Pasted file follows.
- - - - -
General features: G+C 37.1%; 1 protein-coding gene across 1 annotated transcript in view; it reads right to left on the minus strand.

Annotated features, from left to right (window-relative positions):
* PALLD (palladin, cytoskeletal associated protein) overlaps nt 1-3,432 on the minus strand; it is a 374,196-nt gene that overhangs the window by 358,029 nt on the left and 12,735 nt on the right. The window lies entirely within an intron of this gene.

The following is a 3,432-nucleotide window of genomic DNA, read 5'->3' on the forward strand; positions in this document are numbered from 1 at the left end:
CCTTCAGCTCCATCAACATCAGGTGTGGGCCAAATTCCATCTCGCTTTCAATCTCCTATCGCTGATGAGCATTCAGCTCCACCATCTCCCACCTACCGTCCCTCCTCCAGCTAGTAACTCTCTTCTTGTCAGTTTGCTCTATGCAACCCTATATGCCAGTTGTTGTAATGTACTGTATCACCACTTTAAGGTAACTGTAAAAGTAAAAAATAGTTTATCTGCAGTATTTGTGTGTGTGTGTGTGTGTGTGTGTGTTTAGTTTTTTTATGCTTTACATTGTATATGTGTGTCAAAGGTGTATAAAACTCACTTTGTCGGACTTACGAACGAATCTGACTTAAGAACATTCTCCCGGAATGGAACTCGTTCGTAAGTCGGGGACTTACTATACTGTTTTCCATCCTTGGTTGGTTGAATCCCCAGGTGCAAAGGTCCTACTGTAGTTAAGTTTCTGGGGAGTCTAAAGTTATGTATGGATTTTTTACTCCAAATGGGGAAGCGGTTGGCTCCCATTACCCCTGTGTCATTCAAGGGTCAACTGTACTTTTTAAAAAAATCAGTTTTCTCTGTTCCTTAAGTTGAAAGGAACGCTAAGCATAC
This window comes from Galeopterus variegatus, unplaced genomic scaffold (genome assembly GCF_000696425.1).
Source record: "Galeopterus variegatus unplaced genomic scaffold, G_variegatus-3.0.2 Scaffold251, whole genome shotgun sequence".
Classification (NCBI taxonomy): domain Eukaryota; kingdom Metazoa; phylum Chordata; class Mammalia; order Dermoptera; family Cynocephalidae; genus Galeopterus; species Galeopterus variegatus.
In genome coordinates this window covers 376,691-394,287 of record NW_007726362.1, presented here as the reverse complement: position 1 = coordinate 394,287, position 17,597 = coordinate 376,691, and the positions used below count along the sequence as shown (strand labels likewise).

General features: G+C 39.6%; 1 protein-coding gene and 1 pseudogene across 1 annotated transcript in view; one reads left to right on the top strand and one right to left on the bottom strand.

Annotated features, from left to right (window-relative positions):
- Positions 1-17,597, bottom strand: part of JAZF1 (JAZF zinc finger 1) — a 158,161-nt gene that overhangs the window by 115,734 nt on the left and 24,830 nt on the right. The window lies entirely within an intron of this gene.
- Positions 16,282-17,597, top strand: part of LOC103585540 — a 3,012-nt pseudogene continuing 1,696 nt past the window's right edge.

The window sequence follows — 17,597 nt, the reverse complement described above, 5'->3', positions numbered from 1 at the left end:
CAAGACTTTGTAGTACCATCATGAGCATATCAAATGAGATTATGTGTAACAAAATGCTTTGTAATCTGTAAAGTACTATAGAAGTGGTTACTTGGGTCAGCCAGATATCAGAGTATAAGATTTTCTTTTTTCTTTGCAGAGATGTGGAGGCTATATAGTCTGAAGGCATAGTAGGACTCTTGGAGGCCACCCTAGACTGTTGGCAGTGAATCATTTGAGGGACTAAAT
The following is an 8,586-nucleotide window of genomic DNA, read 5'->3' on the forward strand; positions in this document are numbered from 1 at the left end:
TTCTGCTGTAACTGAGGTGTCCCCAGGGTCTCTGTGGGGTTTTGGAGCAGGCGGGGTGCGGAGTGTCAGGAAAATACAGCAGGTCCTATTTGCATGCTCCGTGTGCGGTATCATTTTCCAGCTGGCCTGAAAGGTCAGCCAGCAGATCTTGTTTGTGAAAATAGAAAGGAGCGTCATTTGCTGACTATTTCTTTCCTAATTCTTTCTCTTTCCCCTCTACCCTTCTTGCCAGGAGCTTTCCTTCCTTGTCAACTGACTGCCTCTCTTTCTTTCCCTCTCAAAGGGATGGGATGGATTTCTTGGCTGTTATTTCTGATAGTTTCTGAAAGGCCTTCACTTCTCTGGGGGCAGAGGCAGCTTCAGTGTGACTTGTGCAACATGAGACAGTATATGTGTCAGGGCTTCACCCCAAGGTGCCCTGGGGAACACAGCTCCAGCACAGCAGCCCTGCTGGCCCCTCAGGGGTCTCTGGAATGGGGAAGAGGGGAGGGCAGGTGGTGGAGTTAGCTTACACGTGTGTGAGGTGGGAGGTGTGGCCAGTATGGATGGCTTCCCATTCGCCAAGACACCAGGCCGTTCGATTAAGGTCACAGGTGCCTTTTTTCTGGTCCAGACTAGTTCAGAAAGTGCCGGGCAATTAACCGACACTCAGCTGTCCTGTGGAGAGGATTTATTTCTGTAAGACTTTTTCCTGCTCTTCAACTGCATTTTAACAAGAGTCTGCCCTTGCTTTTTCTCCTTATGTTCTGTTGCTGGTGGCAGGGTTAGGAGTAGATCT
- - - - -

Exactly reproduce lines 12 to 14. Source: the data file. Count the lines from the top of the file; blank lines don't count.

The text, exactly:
- Positions 1-17,597, bottom strand: part of JAZF1 (JAZF zinc finger 1) — a 158,161-nt gene that overhangs the window by 115,734 nt on the left and 24,830 nt on the right. The window lies entirely within an intron of this gene.
- Positions 16,282-17,597, top strand: part of LOC103585540 — a 3,012-nt pseudogene continuing 1,696 nt past the window's right edge.

The window sequence follows — 17,597 nt, the reverse complement described above, 5'->3', positions numbered from 1 at the left end: